• This info lets hybrid vehicles regulate fuel consumption and increase fuel efficiency by 30 percent.
  • David Hasselhoff is a bad friend.  

It’s been a lonely few decades for KITT. Not only does the poor ‘80s Trans Am have no other cars to talk to, word has it David Hasselhoff never calls and even forgot poor KITT on his Christmas card list.

But things are looking up for the Knight Industries Two Thousand.

Researchers at the University of California, Riverside, are working on software that lets cars talk to each other.

Although I’m sure they were mostly motivated by images of a sad, lonely KITT, they also developed the software to make hybrid vehicles more fuel efficient.

Hybrids are the mullets of the electric vehicle: Electric engine in the front, standard fuel tank as a backup. They also have a gas-powered generator to give the cars the best of all worlds.

Hybrids usually use up all the battery first and then switch to the fuel engine as a last resort. But if you knew all the factors of your trip, like traffic and road conditions, it would be more fuel efficient to use a combination of the electric and fuel engines.

The trouble is, it’s nearly impossible to know what’s coming up on the road to budget just enough electricity and gas to make it to your destination.

Until now.

The new software lets cars talk to each other and share information about what’s coming up. According to Popular Mechanics, this info lets cars precisely regulate a hybrid’s fuel consumption to increase fuel efficiency by 30 percent. As more cars talk to each other and share more information, that number could go up even more, making drivers — and KITT — even happier.


Sarah FolslandSarah is mom to the two cutest little girls in the world. Before choosing to make changing diapers and reading bed time stories her full time gig, she earned a degree in political science from The University of South Dakota, worked in the governor’s office as a policy analyst and dabbled in communications at her local utility. Follow Sarah on Twitter @EnergyMommy.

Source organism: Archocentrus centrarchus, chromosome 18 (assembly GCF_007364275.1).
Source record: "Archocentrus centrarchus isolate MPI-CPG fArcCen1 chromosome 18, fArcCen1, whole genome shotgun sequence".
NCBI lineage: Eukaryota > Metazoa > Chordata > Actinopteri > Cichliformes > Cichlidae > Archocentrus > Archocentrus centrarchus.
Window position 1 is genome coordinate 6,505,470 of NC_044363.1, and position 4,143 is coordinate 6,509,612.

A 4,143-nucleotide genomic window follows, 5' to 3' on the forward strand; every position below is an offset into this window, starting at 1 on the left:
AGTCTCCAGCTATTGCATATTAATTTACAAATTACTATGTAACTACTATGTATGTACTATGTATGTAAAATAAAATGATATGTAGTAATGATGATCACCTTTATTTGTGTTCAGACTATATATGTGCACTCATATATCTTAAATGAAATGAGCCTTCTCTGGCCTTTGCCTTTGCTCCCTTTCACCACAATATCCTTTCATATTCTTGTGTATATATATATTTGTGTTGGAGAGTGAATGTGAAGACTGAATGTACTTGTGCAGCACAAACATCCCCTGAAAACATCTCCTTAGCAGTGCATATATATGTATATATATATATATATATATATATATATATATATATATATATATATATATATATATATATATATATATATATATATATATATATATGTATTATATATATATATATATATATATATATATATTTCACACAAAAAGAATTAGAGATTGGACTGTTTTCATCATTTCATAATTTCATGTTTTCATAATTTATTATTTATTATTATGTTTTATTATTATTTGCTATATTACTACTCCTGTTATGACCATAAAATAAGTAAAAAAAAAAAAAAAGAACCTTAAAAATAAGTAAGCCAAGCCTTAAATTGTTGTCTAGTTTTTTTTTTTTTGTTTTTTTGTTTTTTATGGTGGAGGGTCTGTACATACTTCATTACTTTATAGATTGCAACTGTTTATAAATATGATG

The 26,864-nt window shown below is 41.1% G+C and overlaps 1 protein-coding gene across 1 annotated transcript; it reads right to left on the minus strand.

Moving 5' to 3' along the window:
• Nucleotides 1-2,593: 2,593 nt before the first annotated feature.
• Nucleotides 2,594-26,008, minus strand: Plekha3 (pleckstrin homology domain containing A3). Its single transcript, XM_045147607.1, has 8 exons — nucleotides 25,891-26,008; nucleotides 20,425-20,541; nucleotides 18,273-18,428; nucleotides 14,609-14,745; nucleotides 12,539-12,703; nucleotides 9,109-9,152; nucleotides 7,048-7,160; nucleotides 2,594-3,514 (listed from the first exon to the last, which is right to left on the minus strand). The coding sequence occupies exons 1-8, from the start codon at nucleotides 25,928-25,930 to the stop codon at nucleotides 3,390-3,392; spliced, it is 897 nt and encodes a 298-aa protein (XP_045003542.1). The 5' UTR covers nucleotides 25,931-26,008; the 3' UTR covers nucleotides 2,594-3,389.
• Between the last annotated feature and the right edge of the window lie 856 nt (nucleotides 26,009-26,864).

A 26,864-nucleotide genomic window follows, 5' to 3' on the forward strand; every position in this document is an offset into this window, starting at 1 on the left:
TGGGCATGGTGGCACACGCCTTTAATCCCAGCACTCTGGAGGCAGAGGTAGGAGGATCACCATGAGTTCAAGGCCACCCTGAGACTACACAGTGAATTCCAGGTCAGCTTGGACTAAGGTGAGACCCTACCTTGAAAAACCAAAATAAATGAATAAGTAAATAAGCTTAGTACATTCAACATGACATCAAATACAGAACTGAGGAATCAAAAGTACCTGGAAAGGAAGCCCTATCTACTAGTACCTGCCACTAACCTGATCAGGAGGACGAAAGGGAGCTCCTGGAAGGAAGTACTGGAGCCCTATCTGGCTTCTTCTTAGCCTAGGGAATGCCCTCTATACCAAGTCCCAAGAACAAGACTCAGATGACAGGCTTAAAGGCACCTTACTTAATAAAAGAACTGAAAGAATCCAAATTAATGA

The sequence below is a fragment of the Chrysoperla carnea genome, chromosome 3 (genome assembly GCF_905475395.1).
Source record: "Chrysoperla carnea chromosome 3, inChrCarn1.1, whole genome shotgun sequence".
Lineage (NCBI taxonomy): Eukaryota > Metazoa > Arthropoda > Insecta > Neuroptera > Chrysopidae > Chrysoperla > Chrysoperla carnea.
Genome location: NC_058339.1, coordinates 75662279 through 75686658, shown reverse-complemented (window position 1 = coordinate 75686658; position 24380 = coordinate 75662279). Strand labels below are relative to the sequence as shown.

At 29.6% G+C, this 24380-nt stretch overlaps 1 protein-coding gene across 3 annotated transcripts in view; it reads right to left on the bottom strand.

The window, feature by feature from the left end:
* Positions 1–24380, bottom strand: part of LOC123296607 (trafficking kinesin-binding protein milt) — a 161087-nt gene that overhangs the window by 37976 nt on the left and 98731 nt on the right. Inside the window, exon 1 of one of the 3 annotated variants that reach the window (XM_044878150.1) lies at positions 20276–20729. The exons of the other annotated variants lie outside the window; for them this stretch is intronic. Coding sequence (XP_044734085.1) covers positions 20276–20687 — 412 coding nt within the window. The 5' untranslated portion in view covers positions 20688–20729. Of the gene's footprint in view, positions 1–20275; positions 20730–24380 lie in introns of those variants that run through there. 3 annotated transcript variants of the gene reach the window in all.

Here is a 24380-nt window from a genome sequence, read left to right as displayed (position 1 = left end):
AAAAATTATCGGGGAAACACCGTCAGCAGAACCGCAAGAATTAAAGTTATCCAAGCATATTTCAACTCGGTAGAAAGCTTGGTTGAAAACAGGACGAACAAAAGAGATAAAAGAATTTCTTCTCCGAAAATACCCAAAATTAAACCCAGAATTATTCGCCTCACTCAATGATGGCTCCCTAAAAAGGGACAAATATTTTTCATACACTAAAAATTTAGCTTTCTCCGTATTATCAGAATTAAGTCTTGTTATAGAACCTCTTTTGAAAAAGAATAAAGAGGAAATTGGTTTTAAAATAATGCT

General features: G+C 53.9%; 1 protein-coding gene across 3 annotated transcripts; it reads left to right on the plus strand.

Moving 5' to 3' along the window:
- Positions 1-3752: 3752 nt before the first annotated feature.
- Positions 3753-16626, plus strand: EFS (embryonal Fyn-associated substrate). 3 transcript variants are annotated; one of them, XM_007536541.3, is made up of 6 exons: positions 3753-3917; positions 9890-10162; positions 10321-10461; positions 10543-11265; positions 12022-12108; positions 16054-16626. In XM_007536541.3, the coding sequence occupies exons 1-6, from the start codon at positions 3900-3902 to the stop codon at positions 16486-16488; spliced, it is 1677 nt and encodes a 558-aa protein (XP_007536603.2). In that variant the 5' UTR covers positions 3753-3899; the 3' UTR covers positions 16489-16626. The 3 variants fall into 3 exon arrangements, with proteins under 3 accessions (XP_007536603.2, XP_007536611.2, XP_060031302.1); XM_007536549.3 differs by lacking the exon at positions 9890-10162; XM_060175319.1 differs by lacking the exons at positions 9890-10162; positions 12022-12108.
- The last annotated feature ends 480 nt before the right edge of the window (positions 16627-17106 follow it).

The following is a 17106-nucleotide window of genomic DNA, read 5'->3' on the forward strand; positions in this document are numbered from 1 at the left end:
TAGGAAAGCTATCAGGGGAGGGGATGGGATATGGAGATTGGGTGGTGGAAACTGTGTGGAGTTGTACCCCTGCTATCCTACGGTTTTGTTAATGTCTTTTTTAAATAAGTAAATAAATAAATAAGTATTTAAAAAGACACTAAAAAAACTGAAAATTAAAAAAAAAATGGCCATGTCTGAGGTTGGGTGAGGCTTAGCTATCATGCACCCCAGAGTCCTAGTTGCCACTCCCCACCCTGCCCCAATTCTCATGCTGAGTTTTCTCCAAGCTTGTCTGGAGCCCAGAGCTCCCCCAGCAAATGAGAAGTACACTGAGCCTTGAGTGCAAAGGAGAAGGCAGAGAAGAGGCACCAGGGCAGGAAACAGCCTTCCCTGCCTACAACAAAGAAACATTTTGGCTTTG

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New drone technology might make wind turbine maintenance cheaper and safer

Last week, we talked about how drones are helping solar plants be more efficient and drive down the cost of solar energy in some areas of the country.

But solar isn’t ...

Tagged: drones, wind turbines, energy technology

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New drone technology might make wind turbine maintenance cheaper and safer

Drone flies in front of wind turbines

The process to inspect a whole wind farm can take months. SkySpec’s self-piloting drones can do it in 20 minutes.

Key Points

  • A start-up company is using drones to help make wind turbine maintenance cheaper and safer.
  • Drones with advanced damage identification systems can inspect turbines in minutes.
  • The process used to take months. 

Last week, we talked about how drones are helping solar plants be more efficient and drive down the cost of solar energy in some areas of the country.

But solar isn’t the only kid on the energy block using drones.

Wind companies are using the little guys too.

 A small business with just 12 employees might change the way wind companies inspect turbines for damage.

The traditional method to see if turbines need any maintenance can be time consuming and sometimes dangerous. Someone has to climb to the top, visually inspect the turbine and blades and take pictures of any damage with a cell phone.

The process to inspect a whole wind farm can take months.

SkySpec’s self-piloting drones can do it in 20 minutes. Drones are deployed to inspect the turbine, top to bottom.

According to the Energy Department’s Office of Energy Efficiency and Renewable Energy, the drones use an advanced damage identification system that can detect wind turbine cracks and collect valuable data.

SkySpecs received a Small Business Voucher Award through the Department of Energy. Through the award, the company is working with Sandia National Lab to validate the damage detection algorithms it uses. They should be done by fall of this year, and hope to go to market with the product.

Automating processes like this can help reduce the maintenance costs for wind companies, and that could make wind energy cheaper.

Go, drones, go! 


Sarah FolslandSarah is mom to the two cutest little girls in the world. Before choosing to make changing diapers and reading bed time stories her full time gig, she earned a degree in political science from The University of South Dakota, worked in the governor’s office as a policy analyst and dabbled in communications at her local utility. Follow Sarah on Twitter @EnergyMommy.